While most of the best European art has remained in Europe, which is as it should be, a good deal has made its way into museums and collections in the U.S. and elsewhere, much to the delight of those who have access to it.
An exhibition currently at the North Carolina Museum of Art, Rembrandt in America, looks at the the history of collecting Rembrandt paintings in the U.S.
In what looks to be a remarkable show, 27 Rembrandt paintings have been assembled from numerous collections, along with another 23 works by his workshop, assistants and contemporaries that were at one time attributed to the master.
Those who live in New York City with easy access to the Rembrandts in the Metropolitan Museum of art and the Frick collection may be jaded, but in the rest of the country the ability to see Rembrant’s work is much more rare, and a large grouping of his work such as this is unusual by any standard. The show includes works from private collections that are rarely seen by the public (images above, bottom two).
Rembrandt in America is at the North Carolina Museum of Art from now until January 22, 2012. It then moves to the Cleveland Museum of Art where it will be on view from February 19 to May 28, 2012 (and will be accompanied by an exhibition of Rembrandt Prints from the Morgan Library and Museum), and ends its run at the Minneapolis Institute of Arts from June 24 to September 16, 2012.
For those who can’t get to one of the venues in person, there is a rather disjointed image feature on the NCMA website. Clicking on any of the images opens them in a popup within which you can move back and forth, but the series is not always complete. I suggest starting with the eyes of the portrait at the upper right. Be sure to click on the easy to miss “MORE” link below the images for an additional series that contains some of the more interesting images in the exhibition.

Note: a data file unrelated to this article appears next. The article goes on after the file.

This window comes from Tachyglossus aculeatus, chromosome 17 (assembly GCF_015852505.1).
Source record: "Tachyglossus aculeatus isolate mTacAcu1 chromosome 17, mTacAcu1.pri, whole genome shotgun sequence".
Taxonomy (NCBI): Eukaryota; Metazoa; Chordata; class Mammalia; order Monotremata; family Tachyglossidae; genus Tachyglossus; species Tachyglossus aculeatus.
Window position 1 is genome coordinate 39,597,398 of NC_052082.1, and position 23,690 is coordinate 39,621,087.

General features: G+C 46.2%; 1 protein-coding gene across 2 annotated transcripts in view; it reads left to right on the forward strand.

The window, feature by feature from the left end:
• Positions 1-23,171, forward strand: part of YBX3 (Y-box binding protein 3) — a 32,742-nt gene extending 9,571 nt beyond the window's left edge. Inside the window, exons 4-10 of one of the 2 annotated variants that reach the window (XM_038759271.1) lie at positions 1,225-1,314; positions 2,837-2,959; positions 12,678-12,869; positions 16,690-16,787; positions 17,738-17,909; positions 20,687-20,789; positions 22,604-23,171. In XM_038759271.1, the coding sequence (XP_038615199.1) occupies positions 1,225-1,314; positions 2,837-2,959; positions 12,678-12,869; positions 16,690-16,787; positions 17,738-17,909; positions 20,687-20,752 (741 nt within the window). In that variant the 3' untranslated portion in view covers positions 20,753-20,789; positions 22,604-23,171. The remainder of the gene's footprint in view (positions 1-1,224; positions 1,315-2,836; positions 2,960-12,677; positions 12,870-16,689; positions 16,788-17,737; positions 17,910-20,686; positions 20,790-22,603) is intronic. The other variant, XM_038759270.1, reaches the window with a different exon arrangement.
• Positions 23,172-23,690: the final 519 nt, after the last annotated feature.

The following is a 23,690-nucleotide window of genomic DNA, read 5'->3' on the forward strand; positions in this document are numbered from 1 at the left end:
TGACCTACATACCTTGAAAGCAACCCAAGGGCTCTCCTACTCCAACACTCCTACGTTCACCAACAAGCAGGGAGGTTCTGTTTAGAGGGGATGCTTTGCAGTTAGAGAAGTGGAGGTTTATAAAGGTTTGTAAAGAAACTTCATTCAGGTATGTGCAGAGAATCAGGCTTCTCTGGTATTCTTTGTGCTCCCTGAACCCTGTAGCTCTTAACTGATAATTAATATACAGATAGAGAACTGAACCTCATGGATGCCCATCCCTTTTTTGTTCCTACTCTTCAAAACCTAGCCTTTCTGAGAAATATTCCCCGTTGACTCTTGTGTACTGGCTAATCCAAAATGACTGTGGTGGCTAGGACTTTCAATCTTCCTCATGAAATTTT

As with most museum exhibition previews, I recommend supplementing your viewing with the use of other resources.
You can start by taking note of the sources for works on loan, and looking up the museums and collections to see if a better image is available there. For example, the Indianapolis Museum of Art has a better image of the wonderful self-portrait of Rembrandt as a young man that is part of the show. However, you can sometimes find even better images from other sources, such as an image of that same portrait as seen on the wonderful resource, Rembrandt Life and Work, which, though lighter, reveals more detail (image above, top). Another great resource for Rembrandt images is the Web Gallery of Art. You will find differences in color correction in the same image from different sources as well (including reproductions in books).
Rembrandt’s work, to my mind, is best appreciated up close, and small images often fail to demonstrate his enormous visual power and remarkable brushwork and use of texture. One of the best sources for detailed images of Rembrandt paintings is the beautiful new website of the Metropolitan Museum of Art (see my recent post), on which several images on loan for the exhibition can be viewed in detail, such as Portrait of a Man, probably a Member of the Van Beresteyn Family (above, second down, with detail, third down, high res version here).
You can easily search the collections for Rembrandt paintings or for an individual title. From the image detail page, choose “Fullscreen”under the image.
There is also a catalog accompanying the exhibition (Amazon link here).
It’s easy to be misled by small images into thinking that Rembrandt’s work consists largely of a bunch of dark, earth colored portraits of stuffy burghers and Biblical scenes, but if you have the chance to see his work in person, to look into the depths of his multi layered glazes and astonishingly textural surfaces, you may discover why he is often at the top of the list of the best painters in the history of Western Art.